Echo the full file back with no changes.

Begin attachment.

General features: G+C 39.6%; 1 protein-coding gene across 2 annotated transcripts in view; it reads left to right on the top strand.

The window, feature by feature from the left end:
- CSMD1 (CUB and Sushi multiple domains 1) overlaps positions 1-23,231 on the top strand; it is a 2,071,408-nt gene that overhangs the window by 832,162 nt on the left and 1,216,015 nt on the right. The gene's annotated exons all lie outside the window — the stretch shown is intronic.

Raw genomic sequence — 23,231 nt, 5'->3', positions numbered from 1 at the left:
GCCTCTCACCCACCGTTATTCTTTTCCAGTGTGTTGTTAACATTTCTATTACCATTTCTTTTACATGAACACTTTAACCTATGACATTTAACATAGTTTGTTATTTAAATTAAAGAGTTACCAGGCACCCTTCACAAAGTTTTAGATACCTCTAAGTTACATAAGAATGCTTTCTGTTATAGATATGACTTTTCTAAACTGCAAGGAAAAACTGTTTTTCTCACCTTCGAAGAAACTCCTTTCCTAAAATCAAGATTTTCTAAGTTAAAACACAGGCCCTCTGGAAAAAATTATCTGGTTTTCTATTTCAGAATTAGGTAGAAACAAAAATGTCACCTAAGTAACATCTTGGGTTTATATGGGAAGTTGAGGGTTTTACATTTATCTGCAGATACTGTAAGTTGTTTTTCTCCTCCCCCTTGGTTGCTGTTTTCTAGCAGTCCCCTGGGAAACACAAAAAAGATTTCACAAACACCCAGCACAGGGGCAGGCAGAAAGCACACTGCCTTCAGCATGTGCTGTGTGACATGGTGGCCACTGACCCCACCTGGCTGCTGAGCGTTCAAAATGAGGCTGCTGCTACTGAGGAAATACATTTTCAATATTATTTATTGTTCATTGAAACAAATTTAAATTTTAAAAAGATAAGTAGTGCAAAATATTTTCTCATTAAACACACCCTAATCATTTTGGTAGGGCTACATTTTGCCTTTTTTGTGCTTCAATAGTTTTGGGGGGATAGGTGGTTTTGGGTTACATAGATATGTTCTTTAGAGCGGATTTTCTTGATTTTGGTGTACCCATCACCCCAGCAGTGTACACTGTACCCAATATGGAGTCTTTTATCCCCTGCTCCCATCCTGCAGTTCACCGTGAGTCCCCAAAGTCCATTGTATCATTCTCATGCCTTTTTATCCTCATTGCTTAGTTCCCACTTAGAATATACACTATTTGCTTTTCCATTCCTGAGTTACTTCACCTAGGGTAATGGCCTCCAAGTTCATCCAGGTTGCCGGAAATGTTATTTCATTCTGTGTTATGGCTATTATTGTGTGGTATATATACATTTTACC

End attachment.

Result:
General features: G+C 39.6%; 1 protein-coding gene across 2 annotated transcripts in view; it reads left to right on the top strand.

The window, feature by feature from the left end:
- CSMD1 (CUB and Sushi multiple domains 1) overlaps positions 1-23,231 on the top strand; it is a 2,071,408-nt gene that overhangs the window by 832,162 nt on the left and 1,216,015 nt on the right. The gene's annotated exons all lie outside the window — the stretch shown is intronic.

Raw genomic sequence — 23,231 nt, 5'->3', positions numbered from 1 at the left:
GCCTCTCACCCACCGTTATTCTTTTCCAGTGTGTTGTTAACATTTCTATTACCATTTCTTTTACATGAACACTTTAACCTATGACATTTAACATAGTTTGTTATTTAAATTAAAGAGTTACCAGGCACCCTTCACAAAGTTTTAGATACCTCTAAGTTACATAAGAATGCTTTCTGTTATAGATATGACTTTTCTAAACTGCAAGGAAAAACTGTTTTTCTCACCTTCGAAGAAACTCCTTTCCTAAAATCAAGATTTTCTAAGTTAAAACACAGGCCCTCTGGAAAAAATTATCTGGTTTTCTATTTCAGAATTAGGTAGAAACAAAAATGTCACCTAAGTAACATCTTGGGTTTATATGGGAAGTTGAGGGTTTTACATTTATCTGCAGATACTGTAAGTTGTTTTTCTCCTCCCCCTTGGTTGCTGTTTTCTAGCAGTCCCCTGGGAAACACAAAAAAGATTTCACAAACACCCAGCACAGGGGCAGGCAGAAAGCACACTGCCTTCAGCATGTGCTGTGTGACATGGTGGCCACTGACCCCACCTGGCTGCTGAGCGTTCAAAATGAGGCTGCTGCTACTGAGGAAATACATTTTCAATATTATTTATTGTTCATTGAAACAAATTTAAATTTTAAAAAGATAAGTAGTGCAAAATATTTTCTCATTAAACACACCCTAATCATTTTGGTAGGGCTACATTTTGCCTTTTTTGTGCTTCAATAGTTTTGGGGGGATAGGTGGTTTTGGGTTACATAGATATGTTCTTTAGAGCGGATTTTCTTGATTTTGGTGTACCCATCACCCCAGCAGTGTACACTGTACCCAATATGGAGTCTTTTATCCCCTGCTCCCATCCTGCAGTTCACCGTGAGTCCCCAAAGTCCATTGTATCATTCTCATGCCTTTTTATCCTCATTGCTTAGTTCCCACTTAGAATATACACTATTTGCTTTTCCATTCCTGAGTTACTTCACCTAGGGTAATGGCCTCCAAGTTCATCCAGGTTGCCGGAAATGTTATTTCATTCTGTGTTATGGCTATTATTGTGTGGTATATATACATTTTACC